..."If the 1st Cav and 82nd Airborne had gotten there on time, I think we would have saved some lives," said Gen. Julius Becton Jr., who was the director of the Federal Emergency Management Agency under President Reagan from 1985 to 1989. "We recognized we had to get people out, and they had helicopters to do that."
...Between 1992 and 1996, the Pentagon provided support in 18 disasters and developed five training manuals on how to work with FEMA and civilians in natural disasters...
... Several emergency response experts, however, questioned whether Bush and Homeland Security Secretary Michael Chertoff understood how much authority they had to tap all the resources of the federal government - including those of the Department of Defense.
"To say I've suddenly discovered the military needs to be involved is like saying wheels should be round instead of square," said Michael Greenberger, a law professor and the director of the University of Maryland's Center for Health and Homeland Security...
..."Everything he did and everything he has said strongly suggests that [the National Response Plan] was never read," Greenberger said of Chertoff...
... Former FEMA Director James Lee Witt, who served under President Clinton, believes that the Bush administration is mistaken if it thinks there are impediments to using the military for non-policing help in a disaster.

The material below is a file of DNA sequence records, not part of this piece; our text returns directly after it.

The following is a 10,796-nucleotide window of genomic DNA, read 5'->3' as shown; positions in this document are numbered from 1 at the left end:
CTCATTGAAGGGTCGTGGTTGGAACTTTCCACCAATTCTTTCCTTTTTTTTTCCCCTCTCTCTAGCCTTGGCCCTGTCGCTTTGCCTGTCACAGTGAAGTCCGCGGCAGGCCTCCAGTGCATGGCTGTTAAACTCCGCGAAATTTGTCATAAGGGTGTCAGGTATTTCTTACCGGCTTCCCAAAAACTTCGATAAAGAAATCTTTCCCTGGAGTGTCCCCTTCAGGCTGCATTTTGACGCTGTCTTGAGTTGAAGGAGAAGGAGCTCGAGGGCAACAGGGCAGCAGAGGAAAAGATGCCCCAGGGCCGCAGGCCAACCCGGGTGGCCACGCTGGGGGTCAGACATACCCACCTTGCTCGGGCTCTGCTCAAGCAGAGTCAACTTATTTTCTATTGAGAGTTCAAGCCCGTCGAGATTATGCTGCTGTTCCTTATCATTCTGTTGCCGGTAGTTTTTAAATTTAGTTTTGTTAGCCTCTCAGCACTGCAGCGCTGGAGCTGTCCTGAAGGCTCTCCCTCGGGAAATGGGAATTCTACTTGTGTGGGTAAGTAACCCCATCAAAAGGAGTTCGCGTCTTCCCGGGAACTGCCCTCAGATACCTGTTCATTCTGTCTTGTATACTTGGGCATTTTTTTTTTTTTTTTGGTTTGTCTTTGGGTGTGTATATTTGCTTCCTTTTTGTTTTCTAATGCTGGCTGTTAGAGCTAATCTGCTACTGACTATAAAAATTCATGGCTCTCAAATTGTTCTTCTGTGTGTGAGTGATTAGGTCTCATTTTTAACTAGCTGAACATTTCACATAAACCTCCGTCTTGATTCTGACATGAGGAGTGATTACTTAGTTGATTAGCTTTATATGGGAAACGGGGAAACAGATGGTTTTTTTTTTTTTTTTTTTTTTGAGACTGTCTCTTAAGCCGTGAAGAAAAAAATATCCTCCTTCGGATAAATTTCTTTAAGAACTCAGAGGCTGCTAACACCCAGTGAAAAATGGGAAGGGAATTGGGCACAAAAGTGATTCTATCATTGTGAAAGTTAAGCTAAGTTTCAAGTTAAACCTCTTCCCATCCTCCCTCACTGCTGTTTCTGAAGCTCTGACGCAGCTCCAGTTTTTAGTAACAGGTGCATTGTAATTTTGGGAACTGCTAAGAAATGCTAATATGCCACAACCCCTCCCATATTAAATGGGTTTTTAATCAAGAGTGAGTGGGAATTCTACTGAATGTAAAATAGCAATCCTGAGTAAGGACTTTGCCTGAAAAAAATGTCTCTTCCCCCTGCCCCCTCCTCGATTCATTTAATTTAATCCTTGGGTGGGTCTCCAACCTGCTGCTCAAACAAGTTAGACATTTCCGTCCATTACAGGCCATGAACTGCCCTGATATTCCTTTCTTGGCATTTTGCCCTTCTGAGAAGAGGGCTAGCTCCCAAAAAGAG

"When we were there and FEMA was intact, the military was a resource to us," said Witt. "We pulled them in very quickly. I don't know what rule he (Bush) talked about. ... We used military assets a lot."
Jamie Gorelick, the deputy attorney general during the Clinton administration who also was a member of the commission that investigated the Sept. 11 terror attacks, said clear legal guidelines have been in place for using the military on U.S. soil since at least 1996, when the Justice Department was planning for the Olympic Games in Atlanta.
"It's not like people hadn't thought about this," Gorelick said. "This is not new. We've had riots. We've had floods. We've had the loss of police control over communities.
"I'm puzzled as to what happened here," she said...